The biggest spender among lobbyists in New Mexico last year was not employed by an oil company or a tobacco company or a mining company. Instead, it was a New York-based advocacy group for gun safety that spent $219,500.
The reports, filed this week with the Secretary of State’s Office, show that Pedro Morillas, regional director for Everytown for Gun Safety, spent more than any other lobbyist in the state. And he completely outgunned the National Rifle Association, which spent just over $10,000 on New Mexico candidates last year.
Overall, lobbyists spent more than $1.7 million in the state in 2016.
The leader of one advocacy group on government practices had mixed reactions to the lobbyists’ disclosures.
“It makes me happy that they are reporting,” said Viki Harrison, executive director of New Mexico Common Cause. “I hate to be Debbie Downer here, but I have to wonder about what’s not being reported.”
Harrison said she was heartened that new Secretary of State Maggie Toulouse Oliver has promised to make improving the lobbyist reporting system a priority.
Morillas spent the lion’s share of Everytown for Gun Safety’s contributions on Democrat-leaning political action committees, including Patriot Majority New Mexico, which received a total of $140,000 during last year’s election cycle.
And his organization considered it money well spent.
“Everytown for Gun Safety and the New Mexico chapter of Moms Demand Action for Gun Sense in America declared victory [in November] in electing a bipartisan background-check majority to the statehouse,” Everytown spokeswoman Stacey Radnor said in an email.
Radnor said her group is backing bills sponsored by Sen. Richard Martinez, D-Española, and Rep. Stephanie Garcia Richard, D-Los Alamos, that would require background checks on most private sales of firearms.
In addition to the political committees that received money from Everytown, the group contributed to individual lawmakers. Those who received donations — ranging from $1,000 to $5,000 — were Democrats with one exception. House Minority Leader Nate Gentry, R-Albuquerque, received $5,000 from the group.
Gentry last year was instrumental in passing a bill requiring the state’s courts to report relevant mental health records to the federal National Instant Criminal Background Check System. And in 2011, he helped craft a compromise bill to require background checks for firearms sold at gun shows. But that measure did not clear the Legislature.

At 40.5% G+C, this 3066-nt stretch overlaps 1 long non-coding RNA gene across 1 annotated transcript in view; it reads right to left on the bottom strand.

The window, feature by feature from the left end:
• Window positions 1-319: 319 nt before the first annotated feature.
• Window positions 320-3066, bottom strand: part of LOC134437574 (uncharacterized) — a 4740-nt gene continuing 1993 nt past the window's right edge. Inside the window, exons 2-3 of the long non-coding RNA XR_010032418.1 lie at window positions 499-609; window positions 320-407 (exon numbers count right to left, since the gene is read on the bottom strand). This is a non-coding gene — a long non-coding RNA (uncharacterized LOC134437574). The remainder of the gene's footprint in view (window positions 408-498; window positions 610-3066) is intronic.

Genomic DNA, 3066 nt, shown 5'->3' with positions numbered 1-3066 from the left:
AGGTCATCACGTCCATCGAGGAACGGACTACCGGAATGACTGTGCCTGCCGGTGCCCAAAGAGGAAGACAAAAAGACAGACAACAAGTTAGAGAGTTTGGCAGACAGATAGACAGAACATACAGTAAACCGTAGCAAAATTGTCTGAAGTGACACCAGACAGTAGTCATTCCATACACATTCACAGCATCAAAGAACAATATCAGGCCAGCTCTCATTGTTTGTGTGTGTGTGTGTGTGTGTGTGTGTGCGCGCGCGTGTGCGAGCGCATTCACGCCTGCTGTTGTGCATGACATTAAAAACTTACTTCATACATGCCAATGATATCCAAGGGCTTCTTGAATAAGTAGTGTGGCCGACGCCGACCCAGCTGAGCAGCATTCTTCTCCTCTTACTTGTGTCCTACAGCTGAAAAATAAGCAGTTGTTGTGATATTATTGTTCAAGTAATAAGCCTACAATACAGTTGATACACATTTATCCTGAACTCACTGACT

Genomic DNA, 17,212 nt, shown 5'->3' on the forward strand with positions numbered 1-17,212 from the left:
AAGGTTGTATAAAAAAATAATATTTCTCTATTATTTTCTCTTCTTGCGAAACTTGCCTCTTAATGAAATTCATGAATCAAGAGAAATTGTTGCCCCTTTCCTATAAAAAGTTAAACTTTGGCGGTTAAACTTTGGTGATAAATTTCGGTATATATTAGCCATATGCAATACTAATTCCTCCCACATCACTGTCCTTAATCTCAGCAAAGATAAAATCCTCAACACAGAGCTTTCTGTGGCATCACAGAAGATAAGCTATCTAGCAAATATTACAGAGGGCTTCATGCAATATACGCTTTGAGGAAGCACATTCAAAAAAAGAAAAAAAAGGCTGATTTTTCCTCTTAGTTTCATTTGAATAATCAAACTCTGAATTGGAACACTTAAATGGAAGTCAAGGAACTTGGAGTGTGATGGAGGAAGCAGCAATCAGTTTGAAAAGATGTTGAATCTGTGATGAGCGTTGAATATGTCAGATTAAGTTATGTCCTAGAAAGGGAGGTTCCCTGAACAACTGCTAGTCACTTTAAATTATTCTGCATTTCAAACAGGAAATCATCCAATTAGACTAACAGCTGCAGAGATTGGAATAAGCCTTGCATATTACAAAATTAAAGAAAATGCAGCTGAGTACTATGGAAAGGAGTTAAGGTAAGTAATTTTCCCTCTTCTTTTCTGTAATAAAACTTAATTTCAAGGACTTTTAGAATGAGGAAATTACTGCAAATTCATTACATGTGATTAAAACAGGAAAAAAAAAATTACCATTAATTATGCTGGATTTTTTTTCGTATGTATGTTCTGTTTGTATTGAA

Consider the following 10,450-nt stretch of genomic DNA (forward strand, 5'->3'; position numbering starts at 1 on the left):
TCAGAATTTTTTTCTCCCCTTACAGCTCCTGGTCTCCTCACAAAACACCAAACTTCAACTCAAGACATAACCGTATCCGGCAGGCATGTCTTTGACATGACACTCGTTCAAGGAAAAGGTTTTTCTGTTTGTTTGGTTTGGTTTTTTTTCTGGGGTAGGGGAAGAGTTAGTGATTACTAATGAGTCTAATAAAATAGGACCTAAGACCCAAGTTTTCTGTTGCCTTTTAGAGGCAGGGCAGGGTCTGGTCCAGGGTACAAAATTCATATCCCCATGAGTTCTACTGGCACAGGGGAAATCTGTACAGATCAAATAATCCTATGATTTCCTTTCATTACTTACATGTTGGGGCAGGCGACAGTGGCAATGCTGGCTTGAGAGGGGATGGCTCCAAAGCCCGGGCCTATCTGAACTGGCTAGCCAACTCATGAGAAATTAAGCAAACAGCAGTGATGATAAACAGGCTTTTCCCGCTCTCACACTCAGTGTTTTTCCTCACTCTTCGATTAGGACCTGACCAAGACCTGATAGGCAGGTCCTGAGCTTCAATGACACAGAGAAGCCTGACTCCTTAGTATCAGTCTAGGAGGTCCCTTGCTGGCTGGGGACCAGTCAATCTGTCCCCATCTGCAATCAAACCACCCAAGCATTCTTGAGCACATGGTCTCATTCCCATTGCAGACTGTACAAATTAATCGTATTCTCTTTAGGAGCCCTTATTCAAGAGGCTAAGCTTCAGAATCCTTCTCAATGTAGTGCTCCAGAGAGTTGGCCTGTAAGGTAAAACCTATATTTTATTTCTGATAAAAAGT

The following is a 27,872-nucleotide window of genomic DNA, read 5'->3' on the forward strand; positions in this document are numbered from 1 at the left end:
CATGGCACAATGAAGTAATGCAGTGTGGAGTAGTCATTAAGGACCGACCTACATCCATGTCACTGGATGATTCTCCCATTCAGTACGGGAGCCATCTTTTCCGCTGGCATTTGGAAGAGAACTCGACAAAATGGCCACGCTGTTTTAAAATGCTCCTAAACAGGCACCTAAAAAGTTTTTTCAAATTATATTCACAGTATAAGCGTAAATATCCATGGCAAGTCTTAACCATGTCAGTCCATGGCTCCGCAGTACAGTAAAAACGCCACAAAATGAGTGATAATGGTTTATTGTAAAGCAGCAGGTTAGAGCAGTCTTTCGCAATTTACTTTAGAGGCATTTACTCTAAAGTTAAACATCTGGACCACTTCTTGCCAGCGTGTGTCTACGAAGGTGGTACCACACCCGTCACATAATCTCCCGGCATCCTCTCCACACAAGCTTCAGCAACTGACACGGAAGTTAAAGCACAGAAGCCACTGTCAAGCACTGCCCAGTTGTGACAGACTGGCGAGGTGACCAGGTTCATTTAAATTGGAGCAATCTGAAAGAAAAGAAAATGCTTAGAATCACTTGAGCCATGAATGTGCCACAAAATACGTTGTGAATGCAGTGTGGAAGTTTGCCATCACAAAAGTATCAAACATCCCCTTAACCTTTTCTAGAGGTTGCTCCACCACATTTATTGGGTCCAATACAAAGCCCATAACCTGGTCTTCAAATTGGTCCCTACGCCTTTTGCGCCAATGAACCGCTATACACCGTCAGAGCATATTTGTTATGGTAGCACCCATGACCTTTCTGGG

The second-biggest lobbyist spender was Stephen Perry, representing Chevron. Perry spent more than $156,000 in New Mexico in 2016. His biggest contributions, totalling $8,000 went to Susana PAC, a committee associated with Gov. Susana Martinez. Nearly all the rest went to legislative candidates, mainly Republicans, though several Democrats also receive donations from Perry.
Albuquerque lobbyist and lawyer Mickey Barnett, a former state lawmaker and former Republican National Committee member, spent $156,007. Most of that amount — $100,000 — went to Advance New Mexico Now, a political action committee run by Gov. Martinez’s political adviser, Jay McCleskey. One of Barnett’s clients is Intralot, a Georgia company that since 2007 has had a contract with the state lottery.
Most of the rest of Barnett’s expenses were on behalf of other clients, including New Mexico Independent Finance Association; Western-Shamrock, an installment loan company; and Santa Ana Pueblo.
Robert Donaldson, lobbyist for Altria, a company affiliated with Philip Morris USA, spent $153,853. Donald’s largest contribution was $50,000 to Advance New Mexico Now. He also gave Susana PAC, $5,400. Most of those receiving money from Altria were Republican candidates or committees. But several Democrats received contributions of $500 or less.
Vanessa Alarid, a lobbyist married to state Rep. Antonio “Moe” Maestas, D-Albuquerque, spent $108,680 last year. She represents several clients, including the drug company Pfizer and Garrett Development. On behalf of Garrett, Alarid gave more than $41,000 to a political action committee called New Mexicans for New Mexico. It devoted its efforts to defeating a Democrat, Adrian Pedroza, who ran for a seat on the Bernalillo County Board of Commissioners. Pedroza lost in the Democratic primary to Steven Quezada, an actor in the old television series Breaking Bad.
Marco Gonzales, who represents several clients, spent $96,974. His major expenses were on behalf of the New Mexico Habitat Conservation Initiative. It was started by Dan Perry, a former Texas resident who now is an oil and gas lawyer in Santa Fe. He owns the Trout Stalker Ranch in Chama.
Perry last year supported a bill approved by the Legislature that prohibits the public from accessing waterways that bisect private land. That measure voided an order by former state Attorney General Gary King that made all New Mexico streams open to the public.
Through Gonzales, the Conservation Initiative and Perry’s Troutstalkers LLC spent a combined $70,700 that went to both Republican and Democrat candidates and committees.
Other major lobbyist spenders last year were Jack Milarch, representing Builders Trust of New Mexico, $90.750; Daniel Najjar, who had various clients, $88,113; Luke Otero, also with various clients, $68,700; and Randy Traynor, representing Car of New Mexico, $65,712.
During the legislative session lobbyists are required to report all expenses over $500 to the Secretary of State’s Office within 48 hours. The New Mexican will report on these at intervals throughout the session.